Water Pills ( Diuretics )

Water pills are pills that makes you urinate more often. Increased urination means losing more moisture, which can relieve the heart. High blood pressure or heart failure The amount of blood is reduced, blood pressure drops and the heart does not have to use when pumping. Less force The disadvantage may be that by urinating a substance is secreted which is good for the heart: potassium. Muscle cells are necessary for the conduction of electrical impulses potassium.

To conserve potassium, there are special water pills. Water pills can be divided into two types: weak acting and potent. Water pills are often given in combination with other medications, especially antihypertensives such as beta-blockers.

The medical term for water pills is 'diuretics', a term that goes back to the Greek, and that can be translated as "agents that stimulate the production of urine'.

Kidneys make urine 

The body consists for the most part from moisture. Too little moisture is not good, but too much either. The moisture content in the body is under more controlled by the kidneys, which filter water and waste from the blood and convert it into urine. The kidneys pumps the urine to the bladder.

Diuretics stimulate the production of urine into the kidneys. The different types of water pills do that in their own way.

Weak acting diuretics 

The most commonly used diuretics have a relatively weak effect. Weak acting diuretics are prescribed for high blood pressure.

Weak acting diuretic known as thiazides. Substance Names are bendroflumethiazide, chlorthalidone, chlorothiazide, clopamide, epitizide, hydrochlorothiazide and indapamide. The name under which they are sold is often different, but the substance name must be in the leaflet.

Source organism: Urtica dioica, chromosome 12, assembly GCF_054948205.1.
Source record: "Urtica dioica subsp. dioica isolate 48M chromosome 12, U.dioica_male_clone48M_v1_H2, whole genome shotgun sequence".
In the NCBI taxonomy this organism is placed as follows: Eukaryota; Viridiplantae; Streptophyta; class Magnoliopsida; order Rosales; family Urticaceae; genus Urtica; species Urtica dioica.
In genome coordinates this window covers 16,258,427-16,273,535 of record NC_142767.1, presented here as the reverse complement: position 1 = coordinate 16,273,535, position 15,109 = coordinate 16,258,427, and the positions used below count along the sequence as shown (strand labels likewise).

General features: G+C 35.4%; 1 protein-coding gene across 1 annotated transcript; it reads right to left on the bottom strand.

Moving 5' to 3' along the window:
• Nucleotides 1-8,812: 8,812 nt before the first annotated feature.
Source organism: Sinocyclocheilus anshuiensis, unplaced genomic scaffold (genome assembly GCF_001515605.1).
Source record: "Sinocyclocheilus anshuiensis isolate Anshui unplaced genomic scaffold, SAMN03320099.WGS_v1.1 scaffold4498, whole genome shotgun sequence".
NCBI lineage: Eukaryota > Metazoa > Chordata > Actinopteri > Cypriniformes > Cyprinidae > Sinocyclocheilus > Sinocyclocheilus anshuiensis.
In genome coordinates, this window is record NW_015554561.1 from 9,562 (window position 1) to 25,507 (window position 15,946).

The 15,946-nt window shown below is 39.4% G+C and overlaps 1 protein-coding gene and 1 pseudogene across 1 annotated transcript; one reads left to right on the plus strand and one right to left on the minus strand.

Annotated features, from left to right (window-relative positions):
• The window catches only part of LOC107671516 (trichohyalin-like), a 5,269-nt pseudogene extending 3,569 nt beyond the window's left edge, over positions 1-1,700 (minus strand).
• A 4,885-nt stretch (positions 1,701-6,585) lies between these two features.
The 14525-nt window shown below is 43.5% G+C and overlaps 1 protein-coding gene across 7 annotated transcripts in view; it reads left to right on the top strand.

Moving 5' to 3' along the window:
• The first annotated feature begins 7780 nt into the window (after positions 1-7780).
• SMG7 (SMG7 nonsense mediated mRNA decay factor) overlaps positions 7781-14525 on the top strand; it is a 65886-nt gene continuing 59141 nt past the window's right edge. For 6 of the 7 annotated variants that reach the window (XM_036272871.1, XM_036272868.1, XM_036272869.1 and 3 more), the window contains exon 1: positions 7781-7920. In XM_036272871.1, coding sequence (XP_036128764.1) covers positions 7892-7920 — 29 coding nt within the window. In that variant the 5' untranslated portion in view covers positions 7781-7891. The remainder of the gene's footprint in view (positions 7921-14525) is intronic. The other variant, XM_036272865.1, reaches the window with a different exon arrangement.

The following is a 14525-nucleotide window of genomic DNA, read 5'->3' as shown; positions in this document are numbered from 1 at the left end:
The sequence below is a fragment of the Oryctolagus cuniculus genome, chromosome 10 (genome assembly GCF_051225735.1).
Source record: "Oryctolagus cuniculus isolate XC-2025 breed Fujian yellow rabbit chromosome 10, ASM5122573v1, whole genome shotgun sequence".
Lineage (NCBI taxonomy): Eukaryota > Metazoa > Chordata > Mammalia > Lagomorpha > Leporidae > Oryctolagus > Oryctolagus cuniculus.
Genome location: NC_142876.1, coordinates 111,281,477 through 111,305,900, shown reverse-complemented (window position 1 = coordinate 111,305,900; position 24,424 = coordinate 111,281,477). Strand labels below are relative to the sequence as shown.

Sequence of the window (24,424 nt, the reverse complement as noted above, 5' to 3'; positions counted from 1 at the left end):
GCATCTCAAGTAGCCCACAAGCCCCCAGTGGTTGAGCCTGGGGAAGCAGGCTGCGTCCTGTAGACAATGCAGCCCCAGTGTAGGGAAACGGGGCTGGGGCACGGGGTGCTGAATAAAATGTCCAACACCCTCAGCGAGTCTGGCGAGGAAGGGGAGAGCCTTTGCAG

Potent diuretics 

Potent diuretics are prescribed when the body suddenly hold much moisture. It may then be necessary to move the excess fluid to run off quickly.

Potent diuretics called loop diuretics, to the part of the kidneys where they are employed: the loop of Henle, named after the nineteenth-century German physician Friedrich Henle. Substance Names of potent diuretics are bumetanide and furosemide.

Potassium-sparing diuretics 

Urine contains minerals, who have a weakened body may require. Potassium, for example, that the muscle cells of the heart adapted to guide. Electrical stimuli With a potassium deficiency, the cells provide incentives less well, making the heart work less well.

The body is made up largely of moisture. Moisture in the fabric state through the smallest blood vessels in communication with the circulatory system, such as water in the whey is in communication with the surrounding locks. You pump the water from the ditch, then the whey less soggy. Filter your water from the blood, it will also be the accumulation of fluid in the ankles or lungs decrease.

Potassium-sparing diuretics drain out but spare potassium. If they do not have a strong diuretic activity and they are therefore often used in combination with other diuretics.

Substance Names of potassium-sparing diuretics are amiloride, spironolactone, triamterene.

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